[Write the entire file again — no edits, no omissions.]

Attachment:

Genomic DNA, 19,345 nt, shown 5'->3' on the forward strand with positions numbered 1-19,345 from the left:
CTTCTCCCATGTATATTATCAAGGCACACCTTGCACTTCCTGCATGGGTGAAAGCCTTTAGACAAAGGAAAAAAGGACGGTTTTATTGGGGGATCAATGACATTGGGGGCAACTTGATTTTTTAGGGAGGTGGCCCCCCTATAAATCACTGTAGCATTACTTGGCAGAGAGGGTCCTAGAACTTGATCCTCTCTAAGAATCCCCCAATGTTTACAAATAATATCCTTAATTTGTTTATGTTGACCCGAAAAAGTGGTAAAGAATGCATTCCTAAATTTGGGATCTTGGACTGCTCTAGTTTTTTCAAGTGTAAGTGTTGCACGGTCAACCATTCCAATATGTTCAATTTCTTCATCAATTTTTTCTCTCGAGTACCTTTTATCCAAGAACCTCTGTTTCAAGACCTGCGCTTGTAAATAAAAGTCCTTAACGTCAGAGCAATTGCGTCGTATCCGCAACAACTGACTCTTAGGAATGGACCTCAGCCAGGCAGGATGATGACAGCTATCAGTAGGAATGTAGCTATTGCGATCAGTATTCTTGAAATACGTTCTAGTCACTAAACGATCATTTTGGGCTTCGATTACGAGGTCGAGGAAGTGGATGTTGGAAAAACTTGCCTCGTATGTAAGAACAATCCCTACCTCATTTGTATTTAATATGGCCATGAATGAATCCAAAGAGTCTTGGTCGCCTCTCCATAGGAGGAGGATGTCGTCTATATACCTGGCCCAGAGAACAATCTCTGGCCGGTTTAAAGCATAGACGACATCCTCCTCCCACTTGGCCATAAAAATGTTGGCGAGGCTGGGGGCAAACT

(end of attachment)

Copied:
Genomic DNA, 19,345 nt, shown 5'->3' on the forward strand with positions numbered 1-19,345 from the left:
CTTCTCCCATGTATATTATCAAGGCACACCTTGCACTTCCTGCATGGGTGAAAGCCTTTAGACAAAGGAAAAAAGGACGGTTTTATTGGGGGATCAATGACATTGGGGGCAACTTGATTTTTTAGGGAGGTGGCCCCCCTATAAATCACTGTAGCATTACTTGGCAGAGAGGGTCCTAGAACTTGATCCTCTCTAAGAATCCCCCAATGTTTACAAATAATATCCTTAATTTGTTTATGTTGACCCGAAAAAGTGGTAAAGAATGCATTCCTAAATTTGGGATCTTGGACTGCTCTAGTTTTTTCAAGTGTAAGTGTTGCACGGTCAACCATTCCAATATGTTCAATTTCTTCATCAATTTTTTCTCTCGAGTACCTTTTATCCAAGAACCTCTGTTTCAAGACCTGCGCTTGTAAATAAAAGTCCTTAACGTCAGAGCAATTGCGTCGTATCCGCAACAACTGACTCTTAGGAATGGACCTCAGCCAGGCAGGATGATGACAGCTATCAGTAGGAATGTAGCTATTGCGATCAGTATTCTTGAAATACGTTCTAGTCACTAAACGATCATTTTGGGCTTCGATTACGAGGTCGAGGAAGTGGATGTTGGAAAAACTTGCCTCGTATGTAAGAACAATCCCTACCTCATTTGTATTTAATATGGCCATGAATGAATCCAAAGAGTCTTGGTCGCCTCTCCATAGGAGGAGGATGTCGTCTATATACCTGGCCCAGAGAACAATCTCTGGCCGGTTTAAAGCATAGACGACATCCTCCTCCCACTTGGCCATAAAAATGTTGGCGAGGCTGGGGGCAAACT